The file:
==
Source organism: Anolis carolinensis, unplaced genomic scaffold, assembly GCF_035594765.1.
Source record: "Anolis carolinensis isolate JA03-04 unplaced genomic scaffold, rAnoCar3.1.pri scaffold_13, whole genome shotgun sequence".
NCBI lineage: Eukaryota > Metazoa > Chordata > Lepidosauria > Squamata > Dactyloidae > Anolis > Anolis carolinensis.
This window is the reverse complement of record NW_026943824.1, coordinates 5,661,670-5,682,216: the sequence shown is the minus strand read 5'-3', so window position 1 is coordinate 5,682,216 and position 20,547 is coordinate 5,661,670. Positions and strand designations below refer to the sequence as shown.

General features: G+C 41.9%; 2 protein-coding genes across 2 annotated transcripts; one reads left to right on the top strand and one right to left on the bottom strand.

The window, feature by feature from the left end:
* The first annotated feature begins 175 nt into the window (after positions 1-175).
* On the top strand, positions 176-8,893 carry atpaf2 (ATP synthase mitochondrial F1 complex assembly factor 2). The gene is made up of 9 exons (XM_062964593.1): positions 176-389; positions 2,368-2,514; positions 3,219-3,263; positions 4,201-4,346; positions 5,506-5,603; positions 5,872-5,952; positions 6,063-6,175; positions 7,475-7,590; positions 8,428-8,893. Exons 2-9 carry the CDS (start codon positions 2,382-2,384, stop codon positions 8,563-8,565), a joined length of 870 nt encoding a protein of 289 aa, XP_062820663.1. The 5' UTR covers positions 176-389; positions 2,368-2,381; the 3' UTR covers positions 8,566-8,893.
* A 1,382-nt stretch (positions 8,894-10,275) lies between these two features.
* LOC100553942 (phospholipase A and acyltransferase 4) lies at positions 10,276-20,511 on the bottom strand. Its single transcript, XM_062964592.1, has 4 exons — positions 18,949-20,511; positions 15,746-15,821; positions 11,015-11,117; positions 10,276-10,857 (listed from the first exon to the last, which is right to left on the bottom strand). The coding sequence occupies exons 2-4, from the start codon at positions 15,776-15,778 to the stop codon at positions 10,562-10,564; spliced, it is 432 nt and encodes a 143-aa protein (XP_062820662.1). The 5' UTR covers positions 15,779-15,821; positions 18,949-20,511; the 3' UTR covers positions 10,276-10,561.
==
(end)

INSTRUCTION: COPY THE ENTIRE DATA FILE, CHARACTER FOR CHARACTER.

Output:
Source organism: Anolis carolinensis, unplaced genomic scaffold, assembly GCF_035594765.1.
Source record: "Anolis carolinensis isolate JA03-04 unplaced genomic scaffold, rAnoCar3.1.pri scaffold_13, whole genome shotgun sequence".
NCBI lineage: Eukaryota > Metazoa > Chordata > Lepidosauria > Squamata > Dactyloidae > Anolis > Anolis carolinensis.
This window is the reverse complement of record NW_026943824.1, coordinates 5,661,670-5,682,216: the sequence shown is the minus strand read 5'-3', so window position 1 is coordinate 5,682,216 and position 20,547 is coordinate 5,661,670. Positions and strand designations below refer to the sequence as shown.

General features: G+C 41.9%; 2 protein-coding genes across 2 annotated transcripts; one reads left to right on the top strand and one right to left on the bottom strand.

The window, feature by feature from the left end:
* The first annotated feature begins 175 nt into the window (after positions 1-175).
* On the top strand, positions 176-8,893 carry atpaf2 (ATP synthase mitochondrial F1 complex assembly factor 2). The gene is made up of 9 exons (XM_062964593.1): positions 176-389; positions 2,368-2,514; positions 3,219-3,263; positions 4,201-4,346; positions 5,506-5,603; positions 5,872-5,952; positions 6,063-6,175; positions 7,475-7,590; positions 8,428-8,893. Exons 2-9 carry the CDS (start codon positions 2,382-2,384, stop codon positions 8,563-8,565), a joined length of 870 nt encoding a protein of 289 aa, XP_062820663.1. The 5' UTR covers positions 176-389; positions 2,368-2,381; the 3' UTR covers positions 8,566-8,893.
* A 1,382-nt stretch (positions 8,894-10,275) lies between these two features.
* LOC100553942 (phospholipase A and acyltransferase 4) lies at positions 10,276-20,511 on the bottom strand. Its single transcript, XM_062964592.1, has 4 exons — positions 18,949-20,511; positions 15,746-15,821; positions 11,015-11,117; positions 10,276-10,857 (listed from the first exon to the last, which is right to left on the bottom strand). The coding sequence occupies exons 2-4, from the start codon at positions 15,776-15,778 to the stop codon at positions 10,562-10,564; spliced, it is 432 nt and encodes a 143-aa protein (XP_062820662.1). The 5' UTR covers positions 15,779-15,821; positions 18,949-20,511; the 3' UTR covers positions 10,276-10,561.